ACORN, the controversial grass-roots community organizing group accused of participating in an illegal voter registration scheme, will stand trial on felony charges, a Las Vegas Justice of the Peace ruled Wednesday.
But before the trial, the untested Nevada law that ACORN and co-defendant Amy Busefink are charged with breaking probably will need to survive a myriad of legal challenges being planned by the defense.
Immediately after Justice of the Peace William Jansen ordered ACORN and Busefink to stand trial in District Court before Judge Donald Mosley, defense attorneys were planning motions to dismiss the case because they claim the law is vague and unconstitutional.
Prosecutors say ACORN and Busefink permitted a field director to run an illegal cash incentive program to encourage employees to register voters. Prosecutors say ACORN had an illegal quota policy that forced employees to register a certain number of people per shift or face termination.
Such an incentive program and quota system are prohibited by Nevada law, which says it is "unlawful for a person to provide compensation for registering voters that is based upon the total number of voters a person registers."
Lisa Rasmussen, attorney for ACORN, said she will file a motion to dismiss the charges as soon as possible. "And we will also be filing substantive motions challenging the statute on First Amendment grounds because we believe, as constructed, it violates the First Amendment right to petition and gather votes," she said.
Busefink's attorney, Kevin Stolworthy, maintained his client's innocence after Jansen's ruling.
"We're going to take it to trial. She's innocent," he said.
Jansen said the state attorney general's office had met the burden of slight and marginal evidence needed to bind the case over to District Court. His decision was based on witness testimony and payroll worksheets that cite the incentive program.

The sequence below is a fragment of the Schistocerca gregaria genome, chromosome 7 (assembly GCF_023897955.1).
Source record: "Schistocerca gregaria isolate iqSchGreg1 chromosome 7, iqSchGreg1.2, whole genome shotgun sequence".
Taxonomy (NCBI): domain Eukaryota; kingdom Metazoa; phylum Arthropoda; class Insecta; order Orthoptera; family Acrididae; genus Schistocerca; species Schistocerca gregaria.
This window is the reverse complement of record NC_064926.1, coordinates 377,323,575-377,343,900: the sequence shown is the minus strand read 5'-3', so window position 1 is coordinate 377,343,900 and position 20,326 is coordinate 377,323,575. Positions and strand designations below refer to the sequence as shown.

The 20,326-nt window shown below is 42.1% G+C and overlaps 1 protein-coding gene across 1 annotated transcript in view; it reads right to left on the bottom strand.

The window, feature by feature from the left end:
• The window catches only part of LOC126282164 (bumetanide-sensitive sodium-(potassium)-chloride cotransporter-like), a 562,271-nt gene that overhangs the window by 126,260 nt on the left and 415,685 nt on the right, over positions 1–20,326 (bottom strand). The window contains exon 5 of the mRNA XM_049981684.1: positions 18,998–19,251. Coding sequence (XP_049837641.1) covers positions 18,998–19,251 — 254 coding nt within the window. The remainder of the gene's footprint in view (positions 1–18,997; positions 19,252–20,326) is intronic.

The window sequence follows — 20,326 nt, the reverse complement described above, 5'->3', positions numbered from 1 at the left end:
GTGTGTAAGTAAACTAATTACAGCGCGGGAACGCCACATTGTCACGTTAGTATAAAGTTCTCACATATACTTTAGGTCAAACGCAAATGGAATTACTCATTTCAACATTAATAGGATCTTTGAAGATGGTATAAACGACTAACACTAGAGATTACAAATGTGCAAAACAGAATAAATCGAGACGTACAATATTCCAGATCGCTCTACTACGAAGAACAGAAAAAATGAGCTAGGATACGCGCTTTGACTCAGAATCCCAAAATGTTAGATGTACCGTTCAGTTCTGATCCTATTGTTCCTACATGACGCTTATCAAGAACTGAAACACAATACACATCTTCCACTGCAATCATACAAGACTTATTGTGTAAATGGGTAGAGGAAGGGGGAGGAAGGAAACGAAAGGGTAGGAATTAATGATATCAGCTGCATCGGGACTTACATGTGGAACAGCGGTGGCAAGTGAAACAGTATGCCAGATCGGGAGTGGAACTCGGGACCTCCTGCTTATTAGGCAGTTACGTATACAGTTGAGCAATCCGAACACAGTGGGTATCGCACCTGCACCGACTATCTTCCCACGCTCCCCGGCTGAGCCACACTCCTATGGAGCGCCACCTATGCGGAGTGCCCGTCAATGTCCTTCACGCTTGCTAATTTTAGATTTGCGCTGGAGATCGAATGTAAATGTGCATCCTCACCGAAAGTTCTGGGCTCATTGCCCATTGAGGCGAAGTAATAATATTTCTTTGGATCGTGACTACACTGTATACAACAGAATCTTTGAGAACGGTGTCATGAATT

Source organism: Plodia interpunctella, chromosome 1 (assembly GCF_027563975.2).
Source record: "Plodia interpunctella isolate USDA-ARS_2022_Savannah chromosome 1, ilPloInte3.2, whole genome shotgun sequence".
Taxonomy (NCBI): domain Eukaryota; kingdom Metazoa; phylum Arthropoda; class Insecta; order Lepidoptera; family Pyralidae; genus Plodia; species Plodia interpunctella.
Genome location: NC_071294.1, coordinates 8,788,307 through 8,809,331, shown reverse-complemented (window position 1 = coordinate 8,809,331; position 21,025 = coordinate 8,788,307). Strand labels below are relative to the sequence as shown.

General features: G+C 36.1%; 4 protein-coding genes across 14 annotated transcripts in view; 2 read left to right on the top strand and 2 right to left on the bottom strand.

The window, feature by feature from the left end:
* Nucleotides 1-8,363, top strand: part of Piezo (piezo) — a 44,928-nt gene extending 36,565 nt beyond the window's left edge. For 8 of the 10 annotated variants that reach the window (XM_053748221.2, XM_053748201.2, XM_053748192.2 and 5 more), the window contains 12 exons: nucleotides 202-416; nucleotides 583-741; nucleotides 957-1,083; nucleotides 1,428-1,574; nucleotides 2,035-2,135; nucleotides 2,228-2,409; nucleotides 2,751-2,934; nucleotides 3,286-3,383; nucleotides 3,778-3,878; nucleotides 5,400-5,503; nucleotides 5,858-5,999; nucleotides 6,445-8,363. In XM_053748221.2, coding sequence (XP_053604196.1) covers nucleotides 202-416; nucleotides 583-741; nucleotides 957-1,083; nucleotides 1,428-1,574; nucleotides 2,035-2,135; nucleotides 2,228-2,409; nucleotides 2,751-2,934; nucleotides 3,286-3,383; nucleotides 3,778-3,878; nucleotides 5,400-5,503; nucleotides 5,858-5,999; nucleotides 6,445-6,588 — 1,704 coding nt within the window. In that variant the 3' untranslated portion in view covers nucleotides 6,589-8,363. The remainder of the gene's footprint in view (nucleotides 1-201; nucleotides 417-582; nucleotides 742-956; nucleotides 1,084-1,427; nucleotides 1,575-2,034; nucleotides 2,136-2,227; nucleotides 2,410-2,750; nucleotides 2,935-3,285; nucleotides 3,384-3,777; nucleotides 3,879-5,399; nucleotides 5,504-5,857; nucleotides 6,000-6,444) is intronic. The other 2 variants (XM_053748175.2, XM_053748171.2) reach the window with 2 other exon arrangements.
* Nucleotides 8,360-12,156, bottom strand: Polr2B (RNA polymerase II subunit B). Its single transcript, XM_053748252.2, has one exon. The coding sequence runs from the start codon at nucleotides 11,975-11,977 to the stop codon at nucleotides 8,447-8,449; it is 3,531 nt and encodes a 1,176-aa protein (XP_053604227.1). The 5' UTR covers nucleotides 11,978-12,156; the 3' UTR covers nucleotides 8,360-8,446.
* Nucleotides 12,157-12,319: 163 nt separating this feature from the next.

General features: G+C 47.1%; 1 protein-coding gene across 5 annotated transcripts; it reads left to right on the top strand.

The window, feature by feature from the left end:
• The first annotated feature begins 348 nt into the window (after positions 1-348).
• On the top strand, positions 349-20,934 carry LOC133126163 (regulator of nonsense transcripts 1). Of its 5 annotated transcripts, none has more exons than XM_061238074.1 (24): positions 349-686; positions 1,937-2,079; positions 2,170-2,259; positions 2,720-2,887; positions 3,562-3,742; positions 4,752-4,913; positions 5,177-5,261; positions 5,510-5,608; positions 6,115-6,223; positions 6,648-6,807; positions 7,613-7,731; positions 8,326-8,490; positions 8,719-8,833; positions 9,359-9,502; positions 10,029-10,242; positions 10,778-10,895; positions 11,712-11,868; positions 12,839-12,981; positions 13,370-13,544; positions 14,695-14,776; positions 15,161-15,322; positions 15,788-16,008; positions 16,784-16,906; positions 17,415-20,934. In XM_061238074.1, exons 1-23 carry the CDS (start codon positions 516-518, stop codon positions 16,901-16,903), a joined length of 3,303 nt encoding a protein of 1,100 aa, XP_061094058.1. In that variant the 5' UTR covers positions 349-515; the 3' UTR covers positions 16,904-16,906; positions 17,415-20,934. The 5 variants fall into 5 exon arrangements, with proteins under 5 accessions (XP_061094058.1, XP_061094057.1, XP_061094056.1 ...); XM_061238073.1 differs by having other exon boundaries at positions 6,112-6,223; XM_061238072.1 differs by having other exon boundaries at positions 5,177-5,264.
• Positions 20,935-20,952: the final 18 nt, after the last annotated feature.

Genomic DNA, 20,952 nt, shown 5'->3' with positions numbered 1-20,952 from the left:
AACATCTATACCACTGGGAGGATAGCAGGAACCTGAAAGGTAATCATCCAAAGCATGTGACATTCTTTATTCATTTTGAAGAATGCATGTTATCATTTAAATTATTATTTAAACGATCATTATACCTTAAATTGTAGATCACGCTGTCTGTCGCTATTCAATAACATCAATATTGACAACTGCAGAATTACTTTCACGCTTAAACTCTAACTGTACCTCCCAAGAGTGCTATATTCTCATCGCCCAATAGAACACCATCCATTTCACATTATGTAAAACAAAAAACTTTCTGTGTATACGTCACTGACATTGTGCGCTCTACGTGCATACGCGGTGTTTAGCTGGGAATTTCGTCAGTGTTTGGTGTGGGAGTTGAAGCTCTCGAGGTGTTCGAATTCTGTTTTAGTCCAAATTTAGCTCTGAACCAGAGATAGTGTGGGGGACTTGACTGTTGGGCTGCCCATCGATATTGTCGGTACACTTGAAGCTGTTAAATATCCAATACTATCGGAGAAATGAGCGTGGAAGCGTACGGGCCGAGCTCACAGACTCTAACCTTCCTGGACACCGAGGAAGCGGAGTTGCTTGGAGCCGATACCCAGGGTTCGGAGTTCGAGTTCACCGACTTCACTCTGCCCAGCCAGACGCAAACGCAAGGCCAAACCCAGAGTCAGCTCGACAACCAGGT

Christopher Edwards, ACORN's Las Vegas field director during the 2008 election who created the incentive program, testified at the preliminary hearing Tuesday that Busefink had verbally approved his scheme. Busefink is a longtime employee of Project Vote who worked in partnership with ACORN in 2008 and oversaw Edwards. Project Vote is a national grass-roots organization that aims to register voters.
The incentive program, called Blackjack or 21+, rewarded employees with $5 extra per shift if they brought in 21 or more completed voter registration cards.
Jansen also cited testimony given by twice-convicted felon Joseph Terry, who said Busefink told him the Blackjack program was still going on.
Jansen said he believed Edwards and Terry to be credible witnesses.
The Justice of the Peace also said an e-mail by an ACORN official to Edwards that referred to the Blackjack program showed the organization was aware of the program.
Jansen emphasized that the preliminary hearing wasn't about guilt or innocence.
"I think it's a question for a jury to determine," Jansen said.
He looked at the defense and added, "I know there are some other issues here that should be researched, argued and briefed. You have some valid issues."
An arraignment date of Oct. 14 was set.
ACORN is charged with 13 counts of compensation for registration of voters. Busefink faces 13 counts of aiding the compensation for registration of voters. Busefink faces mandatory probation if convicted. As an organization, ACORN can be fined a maximum of $5,000 per count if found guilty.
Edwards pleaded guilty in August to two gross misdemeanor counts of conspiracy to commit compensation. As part of the plea deal, the state attorney general's office dropped 13 felony counts of compensation for registration of voters against Edwards and he agreed to testify against Busefink and ACORN.
The secretary of state's office discovered the incentive program after a complaint from the Clark County registrar of voters detailed how ACORN canvassers were submitting registrations with phony names and addresses.
The attorney general's office has not filed charges against the canvassers who turned in the false registration cards because ACORN's faulty record system didn't allow investigators to track which registration card was handed in by which canvasser, authorities said. Turning in such cards is a felony.
According to Clark County records, ACORN generated 91,000 applications, but turned in 62,905 completed new voter registration applications in 2008. Of those, 28,097 were duplicates and 39,719 of the newly registered didn't vote.
ACORN recently garnered public scrutiny after videos were released showing organization staffers giving advice on how to evade federal taxes to conservative activists masquerading as a pimp and a prostitute. Since then, Congress has slashed funding to the organization.
Contact reporter Francis McCabe at firstname.lastname@example.org or 702-380-1039.